From: Mary Ann
Date: 04-13-2005, 08:18 AM (8 of 13)
I made a Christening gown for my grandson from my daughter-in-law's bridal shawl. It was very "stiff". I found the simplest pattern and made a sailor collar. Some satin just can't be made heirloom.

Good luck
Mayr Ann
User: Mary Ann
Member since: 04-27-2002
Total posts: 3
From: SummersEchos
Date: 04-13-2005, 09:06 AM (9 of 13)
I made a satin christening gown and coat for one of my GD. It wasn't a heirloom, but I did many heirloom techniques on it. If you buy the satin from your local fabric store, try to get the best satin you can afford. At JoAnn's they stock basically 2 kinds in Mich. They may have a bolt here and there of other kinds. The have in stock Baroque or Casa. I would stay away from the Baroque,I know it is cheaper and more flowly. It is dry clean only, frays quite a bit, and shows every little mistake you may make. The casa is a collection that is macine washable, more forgiving, easier to work with. The shine isn't as shiny as the Baroque. It is about 3 dollars more a yard but it is also wider. I agree with the french seams and fine needles. Use a pressing cloth whenever you press it. Something a customer at JoAnn's told me when I was trying to pick out my satin. The baby will be held by many people, including whoever is doing the christening. At the church where my GD was christened, the priest held her up high in front of him facing him then turned her around to face the crowd. Her dress was massive and the coat too. It made for a pretty picture but with the satin he had to have a grip on her.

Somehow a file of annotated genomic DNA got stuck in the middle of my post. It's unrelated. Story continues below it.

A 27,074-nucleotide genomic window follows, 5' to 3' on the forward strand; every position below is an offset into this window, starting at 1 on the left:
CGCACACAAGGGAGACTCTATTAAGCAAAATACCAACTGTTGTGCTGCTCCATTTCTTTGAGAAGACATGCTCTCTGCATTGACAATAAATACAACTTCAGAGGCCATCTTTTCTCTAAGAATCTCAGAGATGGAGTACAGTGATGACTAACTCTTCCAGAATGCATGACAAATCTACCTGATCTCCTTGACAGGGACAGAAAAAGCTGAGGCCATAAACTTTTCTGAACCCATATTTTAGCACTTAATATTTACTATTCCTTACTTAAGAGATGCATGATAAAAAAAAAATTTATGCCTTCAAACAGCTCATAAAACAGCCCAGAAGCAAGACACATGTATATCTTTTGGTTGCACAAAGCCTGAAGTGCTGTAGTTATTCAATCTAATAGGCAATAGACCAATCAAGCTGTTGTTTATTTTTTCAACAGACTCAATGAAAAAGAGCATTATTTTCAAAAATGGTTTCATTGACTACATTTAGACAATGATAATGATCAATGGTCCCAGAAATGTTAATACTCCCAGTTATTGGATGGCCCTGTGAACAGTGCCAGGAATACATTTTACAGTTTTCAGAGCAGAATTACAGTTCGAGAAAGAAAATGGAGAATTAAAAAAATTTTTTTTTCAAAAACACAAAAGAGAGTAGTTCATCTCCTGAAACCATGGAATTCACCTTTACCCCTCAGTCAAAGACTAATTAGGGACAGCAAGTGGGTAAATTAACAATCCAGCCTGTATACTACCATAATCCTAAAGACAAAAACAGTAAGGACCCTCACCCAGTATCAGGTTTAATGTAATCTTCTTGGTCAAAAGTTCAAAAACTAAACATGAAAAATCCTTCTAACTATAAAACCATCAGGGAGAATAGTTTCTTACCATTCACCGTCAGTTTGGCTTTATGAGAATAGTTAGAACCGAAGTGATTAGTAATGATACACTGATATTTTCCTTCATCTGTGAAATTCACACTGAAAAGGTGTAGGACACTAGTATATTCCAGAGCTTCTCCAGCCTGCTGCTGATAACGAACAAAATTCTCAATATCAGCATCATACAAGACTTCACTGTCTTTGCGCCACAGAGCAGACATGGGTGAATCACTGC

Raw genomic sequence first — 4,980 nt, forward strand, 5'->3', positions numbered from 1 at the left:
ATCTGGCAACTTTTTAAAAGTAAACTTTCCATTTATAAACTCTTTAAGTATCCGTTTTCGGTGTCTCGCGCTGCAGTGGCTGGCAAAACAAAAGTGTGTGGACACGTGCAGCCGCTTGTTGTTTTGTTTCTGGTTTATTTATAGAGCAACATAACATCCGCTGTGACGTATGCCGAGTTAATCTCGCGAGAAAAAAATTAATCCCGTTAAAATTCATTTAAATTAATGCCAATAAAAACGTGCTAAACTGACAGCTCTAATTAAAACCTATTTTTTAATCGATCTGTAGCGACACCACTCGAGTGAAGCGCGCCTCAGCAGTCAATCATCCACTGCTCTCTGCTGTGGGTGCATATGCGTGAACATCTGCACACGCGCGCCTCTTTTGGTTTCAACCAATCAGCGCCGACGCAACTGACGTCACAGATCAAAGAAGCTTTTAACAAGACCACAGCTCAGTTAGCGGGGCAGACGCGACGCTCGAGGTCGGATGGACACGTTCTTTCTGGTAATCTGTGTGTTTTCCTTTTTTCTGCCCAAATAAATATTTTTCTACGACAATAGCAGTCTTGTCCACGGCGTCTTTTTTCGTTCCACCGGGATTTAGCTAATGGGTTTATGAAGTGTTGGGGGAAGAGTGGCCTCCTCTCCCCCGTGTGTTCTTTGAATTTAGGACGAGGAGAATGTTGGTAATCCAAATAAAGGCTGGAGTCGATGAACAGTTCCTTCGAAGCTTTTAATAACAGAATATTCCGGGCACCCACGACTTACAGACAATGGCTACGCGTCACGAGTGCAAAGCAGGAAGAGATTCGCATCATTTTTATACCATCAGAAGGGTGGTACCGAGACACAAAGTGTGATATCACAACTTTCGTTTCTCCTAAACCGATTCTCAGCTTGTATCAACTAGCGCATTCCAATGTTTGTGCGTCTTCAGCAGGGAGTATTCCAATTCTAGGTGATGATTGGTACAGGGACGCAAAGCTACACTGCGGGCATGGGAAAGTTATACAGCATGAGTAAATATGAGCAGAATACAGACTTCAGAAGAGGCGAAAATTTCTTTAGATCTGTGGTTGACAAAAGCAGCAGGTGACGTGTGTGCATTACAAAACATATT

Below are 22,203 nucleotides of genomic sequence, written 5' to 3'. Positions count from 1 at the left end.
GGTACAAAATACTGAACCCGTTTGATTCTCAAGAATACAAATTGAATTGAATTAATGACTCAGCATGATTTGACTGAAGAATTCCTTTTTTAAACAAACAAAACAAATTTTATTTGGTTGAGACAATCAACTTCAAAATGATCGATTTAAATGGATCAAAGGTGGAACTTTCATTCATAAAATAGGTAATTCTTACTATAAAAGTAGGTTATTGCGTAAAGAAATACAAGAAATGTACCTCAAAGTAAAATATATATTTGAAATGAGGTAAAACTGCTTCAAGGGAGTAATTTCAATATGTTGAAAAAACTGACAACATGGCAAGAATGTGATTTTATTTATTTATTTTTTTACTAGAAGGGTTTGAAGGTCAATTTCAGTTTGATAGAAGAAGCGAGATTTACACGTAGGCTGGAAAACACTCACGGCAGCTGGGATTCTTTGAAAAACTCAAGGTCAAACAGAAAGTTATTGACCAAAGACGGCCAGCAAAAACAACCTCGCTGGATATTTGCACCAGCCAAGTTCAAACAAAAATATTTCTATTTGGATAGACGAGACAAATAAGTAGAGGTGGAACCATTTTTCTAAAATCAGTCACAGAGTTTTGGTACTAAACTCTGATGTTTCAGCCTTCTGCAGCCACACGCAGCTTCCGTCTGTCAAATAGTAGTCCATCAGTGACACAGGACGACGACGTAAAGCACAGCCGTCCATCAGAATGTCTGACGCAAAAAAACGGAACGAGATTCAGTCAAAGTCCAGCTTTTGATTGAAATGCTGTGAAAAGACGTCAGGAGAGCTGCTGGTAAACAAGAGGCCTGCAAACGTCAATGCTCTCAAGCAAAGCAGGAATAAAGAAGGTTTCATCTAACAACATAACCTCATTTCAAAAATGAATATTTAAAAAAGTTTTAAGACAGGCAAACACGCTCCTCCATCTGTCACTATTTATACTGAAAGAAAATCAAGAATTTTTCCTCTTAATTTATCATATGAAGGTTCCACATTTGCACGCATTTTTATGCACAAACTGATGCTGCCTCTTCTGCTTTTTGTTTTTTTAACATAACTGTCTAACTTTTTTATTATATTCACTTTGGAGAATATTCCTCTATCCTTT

User: SummersEchos
Member since: 09-29-2004
Total posts: 884